‘There is love in this room’

Mannheim Mennonite Church hosts mental health peer group

Eastern Canada Correspondent
Mannheim, Ont.

“Living Room Ministries” is a name coined by John E. Toews and Eleanor Loewen in the 1990s. In their book No Longer Alone: Mental Health and the Church (MennoMedia, 1995), they explore “the inter-relatedness of social, emotional, physical and spiritual selves; emotions that hurt or heal; depression; addictions; schizophrenia; grief; and suicide.” Their premise is that “just as we walk with persons who are physically ill, so we must learn to walk with those suffering mental illness.”

A group formed in the Lower Mainland of B.C., which has since become part of Sanctuary Mental Health Services in Vancouver, followed by groups at Rouge Valley Mennonite Church in Markham, and Vineland Mennonite Church, both in Ontario.

Gord Alton, pastor of Mannheim Mennonite Church, introduced the idea to the congregation in a series of sermons and faith formation classes in the fall of 2014. Wanda Wagler-Martin, executive director of Shalom Counselling in Waterloo, and others were invited to come and talk about mental health issues.

In November 2014, a group formed and has met 18 times since, including a few times around a campfire on the church property in rural Wilmot Township. This group is led by Alton, a trained spiritual director and certified pastoral counsellor specialist with the Canadian Association for Spiritual Care (formerly Canadian Association for Pastoral Education); and Alexa Winchell, a member of the congregation with training in psychotherapy and social work, and a history in pastoral work and hospital chaplaincy. But they are keen to emphasize that the group is peer driven and not primarily a therapy group led by them.

In a cosy corner of the church’s foyer, a group of couches with living room style lights invites the group to join in a circle. The first hour includes a focus on a biblical passage and thinking about it from a psychological perspective, focussing on grief, depression, personality disorders or other topics. This is the work of Alton and Winchell. Following a short break for coffee and snack, the group members tell their stories.

Meeting monthly, the group has about 10 regulars. It has a “self-sustaining culture,” says Alton, and has become less structured as time has moved on.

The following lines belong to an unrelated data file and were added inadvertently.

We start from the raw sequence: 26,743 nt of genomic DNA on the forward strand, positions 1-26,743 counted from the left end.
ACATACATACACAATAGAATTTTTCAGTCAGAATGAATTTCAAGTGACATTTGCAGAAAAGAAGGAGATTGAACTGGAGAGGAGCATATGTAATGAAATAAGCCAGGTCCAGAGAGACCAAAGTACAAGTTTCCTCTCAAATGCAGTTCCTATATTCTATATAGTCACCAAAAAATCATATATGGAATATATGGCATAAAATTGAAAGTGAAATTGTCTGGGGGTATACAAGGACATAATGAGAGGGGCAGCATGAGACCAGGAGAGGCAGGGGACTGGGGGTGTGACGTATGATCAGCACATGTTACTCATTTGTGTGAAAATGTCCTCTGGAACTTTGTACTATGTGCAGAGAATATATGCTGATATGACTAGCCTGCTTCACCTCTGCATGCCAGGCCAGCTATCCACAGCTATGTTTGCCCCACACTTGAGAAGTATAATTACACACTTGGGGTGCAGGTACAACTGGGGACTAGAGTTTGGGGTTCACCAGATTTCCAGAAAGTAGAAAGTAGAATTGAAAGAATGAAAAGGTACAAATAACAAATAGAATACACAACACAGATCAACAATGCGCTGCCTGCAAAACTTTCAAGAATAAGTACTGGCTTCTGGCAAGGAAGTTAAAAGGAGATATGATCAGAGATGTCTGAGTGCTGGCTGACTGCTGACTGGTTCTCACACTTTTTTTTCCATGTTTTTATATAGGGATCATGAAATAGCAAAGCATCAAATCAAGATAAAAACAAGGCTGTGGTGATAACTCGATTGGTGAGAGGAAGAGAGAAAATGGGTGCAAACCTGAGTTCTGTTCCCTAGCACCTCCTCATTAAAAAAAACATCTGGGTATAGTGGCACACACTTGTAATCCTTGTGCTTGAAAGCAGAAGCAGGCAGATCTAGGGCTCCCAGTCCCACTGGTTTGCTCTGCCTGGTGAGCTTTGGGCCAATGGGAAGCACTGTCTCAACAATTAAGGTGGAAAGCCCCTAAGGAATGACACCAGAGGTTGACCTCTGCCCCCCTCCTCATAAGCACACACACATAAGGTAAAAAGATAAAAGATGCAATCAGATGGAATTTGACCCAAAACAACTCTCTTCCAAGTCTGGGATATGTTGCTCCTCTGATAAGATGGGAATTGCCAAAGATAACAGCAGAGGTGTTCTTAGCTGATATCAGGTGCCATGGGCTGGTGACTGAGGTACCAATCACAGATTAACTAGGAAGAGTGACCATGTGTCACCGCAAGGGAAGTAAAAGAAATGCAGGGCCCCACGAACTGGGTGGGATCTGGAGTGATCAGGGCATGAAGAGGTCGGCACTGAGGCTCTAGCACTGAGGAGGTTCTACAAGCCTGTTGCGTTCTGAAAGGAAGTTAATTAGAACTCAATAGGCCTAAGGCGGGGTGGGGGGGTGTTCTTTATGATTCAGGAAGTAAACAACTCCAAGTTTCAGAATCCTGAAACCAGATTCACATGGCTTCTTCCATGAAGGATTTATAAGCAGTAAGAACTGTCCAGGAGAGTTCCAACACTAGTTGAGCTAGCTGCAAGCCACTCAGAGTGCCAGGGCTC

Four simple prayers make up part of their time. Each prayer helps members externalize emotions, including anger at life and what it has dealt them. Topics have included “creating a circle of trust,” “living beyond (therapeutic) labels,” “being a blessing,” “grieving losses,” and “accepting our human condition.” A set of guidelines for interactions guides all participants in making the circle a welcoming place for all.

One member shared a grief about her mental health service dog getting old and not being able to afford the $4,000 to replace it. The group quickly organized a dinner to try to raise some funds. Members—an artist, a poet, musicians, storyteller—each contributed to the event, which included a silent auction. When they were done, an extra thousand dollars was donated to Service Dogs Canada.

Members of the group are all either from the congregation or have a relationship with someone in the congregation. The hope originally had been to include others from local Wilmot Township congregations, and while they are still welcome, this has not happened. Stories have been shared in worship by members, and Winchell has preached.

The congregation has embraced the group, freeing Alton to pursue this ministry, and making room for them. The couches often get used by members on Sunday mornings both before the service and during coffee hour.

Winchell calls the “Living Room” a “laboratory for miracles,” as people learn to listen, become quiet inside and less disruptive and oppressive. She notes that “there is love in this room.”

A participant said that “this group has saved me from complete self-destruction. There is very deep grace in this group.”

Members report fewer hospitalizations for incidents and claim that “this group has become my family.”

There is no cost to participants.

See more in the Focus on Mental Health series:
Guard your heart and mind
One way your church can stop hiding mental illness
Mental health awareness incorporates art and poetry
Depression resurrection
‘We all need counsellors’
Helping to prevent suicide
Leaders being equipped to build up the church
‘I am still holding out hope that I will be free of this one day’
Six steps for better self-care
A living death

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